John Smallwood | Lovie should expect a big raise

IT COULD END UP being an expensive weekend for the Chicago Bears.

Three years ago when the Bears brought in Lovie Smith from the St. Louis Rams to be their head coach, they got him for the bargain-basement price of $1.35 million a year.

Smith, who was the defensive coordinator for the Rams, wasn't the lowest-paid NFL head coach at the time, but he was near the bottom.

Since his hiring, NFL head-coaching salaries have continued to spiral up while the Bears stood pat with Smith.

They didn't give Smith a raise after the 2005 season when he was named Associated Press NFL Coach of the Year and led the team to a division title faster than any coach in Bears history.

They didn't feel the need to negotiate with Smith during this season when the Bears were compiling an NFC-best 13-3 record, winning a second straight NFC North Division and securing homefield advantage through the playoffs.

As a result, Smith does indeed enter Sunday's NFC Championship Game against the New Orleans Saints as the lowest-paid head coach in the NFL.

Bears president Ted Phillips is on the record as saying that the team is committed to signing Smith to a long-term contract, but that a deal won't be finalized until after the Bears' playoff run is complete.

That's fine, as long as Phillips understands that the price tag already went up after the Bears beat the Seattle Seahawks last Sunday in the divisional round.

It's likely to go up more if they beat the Saints on Sunday at Soldier Field and escalate even more if the Bears go on to win Super Bowl XLI.

"We're not negotiating," Smith, who has 1 year left on his contract, told reporters last week before the divisional playoff game.

Phillips described a report that Smith's camp had "suspended" contract talks as a "bad choice of words" and said the two sides had mutually agreed to focus on winning the Super Bowl and resume discussions after the season had played out.

Hindsight being 20/20, you figure Phillips is going to regret not having gotten this done earlier because right now, Smith is already holding three aces with a fourth about to be turned over as the river card.

If former Louisville coach Bobby Petrino, who has never won a single game as an NFL head coach, got nearly $5 million a year to turn around the Atlanta Falcons, how much is Smith, who took the Bears from 5-11 his first season to 11-5 and now 13-3, worth?

If former failed NFL head coach Dom Capers can get $2.67 million a year to be defensive coordinator for the Miami Dolphins and another failed head coach, Gregg Williams, is getting around $2.5 million to be defensive coordinator for the Washington Redskins, how much is Smith - who is 29-19 as a head coach - worth to run the whole show?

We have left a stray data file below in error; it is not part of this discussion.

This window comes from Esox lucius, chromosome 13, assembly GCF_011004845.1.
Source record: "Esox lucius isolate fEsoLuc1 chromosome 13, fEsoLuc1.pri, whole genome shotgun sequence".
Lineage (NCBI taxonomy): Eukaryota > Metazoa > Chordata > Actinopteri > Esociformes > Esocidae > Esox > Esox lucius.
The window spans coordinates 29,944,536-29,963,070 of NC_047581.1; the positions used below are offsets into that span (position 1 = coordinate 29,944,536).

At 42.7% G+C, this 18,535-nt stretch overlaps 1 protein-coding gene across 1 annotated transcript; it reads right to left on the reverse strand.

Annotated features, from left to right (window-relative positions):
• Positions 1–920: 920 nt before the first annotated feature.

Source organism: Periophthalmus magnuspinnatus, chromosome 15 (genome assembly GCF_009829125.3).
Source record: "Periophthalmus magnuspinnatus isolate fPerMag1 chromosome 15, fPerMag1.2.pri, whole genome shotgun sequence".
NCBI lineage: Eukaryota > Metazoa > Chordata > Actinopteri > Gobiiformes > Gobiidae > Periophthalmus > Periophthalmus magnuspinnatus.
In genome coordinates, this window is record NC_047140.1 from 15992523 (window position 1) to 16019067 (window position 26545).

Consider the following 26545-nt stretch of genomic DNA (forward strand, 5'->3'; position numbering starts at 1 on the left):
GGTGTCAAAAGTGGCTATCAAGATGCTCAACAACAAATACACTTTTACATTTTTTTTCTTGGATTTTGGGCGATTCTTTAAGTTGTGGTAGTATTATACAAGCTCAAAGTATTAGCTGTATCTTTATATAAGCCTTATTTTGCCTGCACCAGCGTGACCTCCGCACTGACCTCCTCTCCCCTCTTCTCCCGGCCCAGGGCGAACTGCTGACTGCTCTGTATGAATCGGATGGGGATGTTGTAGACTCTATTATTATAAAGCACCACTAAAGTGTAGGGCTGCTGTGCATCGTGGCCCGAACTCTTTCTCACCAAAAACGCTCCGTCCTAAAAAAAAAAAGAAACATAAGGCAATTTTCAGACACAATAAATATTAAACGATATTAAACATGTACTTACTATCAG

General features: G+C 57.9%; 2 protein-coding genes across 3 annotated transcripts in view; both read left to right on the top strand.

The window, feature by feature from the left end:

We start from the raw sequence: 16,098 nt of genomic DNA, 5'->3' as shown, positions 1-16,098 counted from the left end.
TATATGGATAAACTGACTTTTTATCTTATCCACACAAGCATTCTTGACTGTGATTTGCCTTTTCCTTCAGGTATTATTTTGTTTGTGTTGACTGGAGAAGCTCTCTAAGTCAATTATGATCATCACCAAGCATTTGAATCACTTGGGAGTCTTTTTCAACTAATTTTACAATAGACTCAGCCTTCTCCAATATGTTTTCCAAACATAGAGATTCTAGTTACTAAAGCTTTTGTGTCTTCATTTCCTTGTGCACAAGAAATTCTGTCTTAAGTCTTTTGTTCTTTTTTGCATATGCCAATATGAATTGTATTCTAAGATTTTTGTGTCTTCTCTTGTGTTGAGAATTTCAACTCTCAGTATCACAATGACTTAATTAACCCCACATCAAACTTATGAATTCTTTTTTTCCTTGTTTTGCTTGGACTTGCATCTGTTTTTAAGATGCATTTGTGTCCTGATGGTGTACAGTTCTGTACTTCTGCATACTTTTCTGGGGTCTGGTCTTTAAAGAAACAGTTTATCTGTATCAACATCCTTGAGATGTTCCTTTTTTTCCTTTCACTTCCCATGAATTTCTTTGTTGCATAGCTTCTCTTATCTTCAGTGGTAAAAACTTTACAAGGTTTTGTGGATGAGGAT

If the Bears don't make a credible offer, coaching out the last season of his contract and then testing his value on the free-agent market in 2009 is a viable option for Smith, especially with an NFC Championship Game appearance or better on his recent resume.

The ball has certainly turned since 2004 when Smith basically had no leverage in his negotiations with the Bears.

When you're an African-American assistant coach in the NFL, you don't really ask, "How much?" before signing a contract for a head-coaching opportunity.

I'm not saying the Bears low-balled Smith because he is African-American, but considering how few head-coaching opportunities are offered to African-Americans at the NFL or NCAA Division I levels, there really isn't an even negotiating field as far as first contracts are concerned.

It often becomes, "Thanks for the opportunity to prove myself, and what, you're going to pay me something too?"

Since Art Shell became the first African-American head coach of the modern era of the NFL in 1989, this list still only includes seven others - Smith, Romeo Crennel, Tony Dungy, Herman Edwards, Dennis Green, Marvin Lewis and Ray Rhodes.

Dungy, Green and Shell have brought teams to conference championship games, but no African-American coach has directed a team to a Super Bowl.

That could change on Sunday with Smith coaching the Bears against the Saints, and Dungy coaching Indianapolis against New England in the AFC Championship Game.

"I hope for a day when it is unnoticed, but that day isn't here," Smith told reporters on Monday. "This is the first time that two black men have led their teams to the final four.

"You have to acknowledge that. I realize the responsibility that comes with that.

"But just as much as anything, I realize my responsibility of just being the head coach of the Chicago Bears, and it's been a long time since we've been in this position. I'm just excited for our team to be able to take another step."

Even if Smith stumbles on Sunday, he figures to get a big raise in his wallet simply for bringing the Bears this far. *

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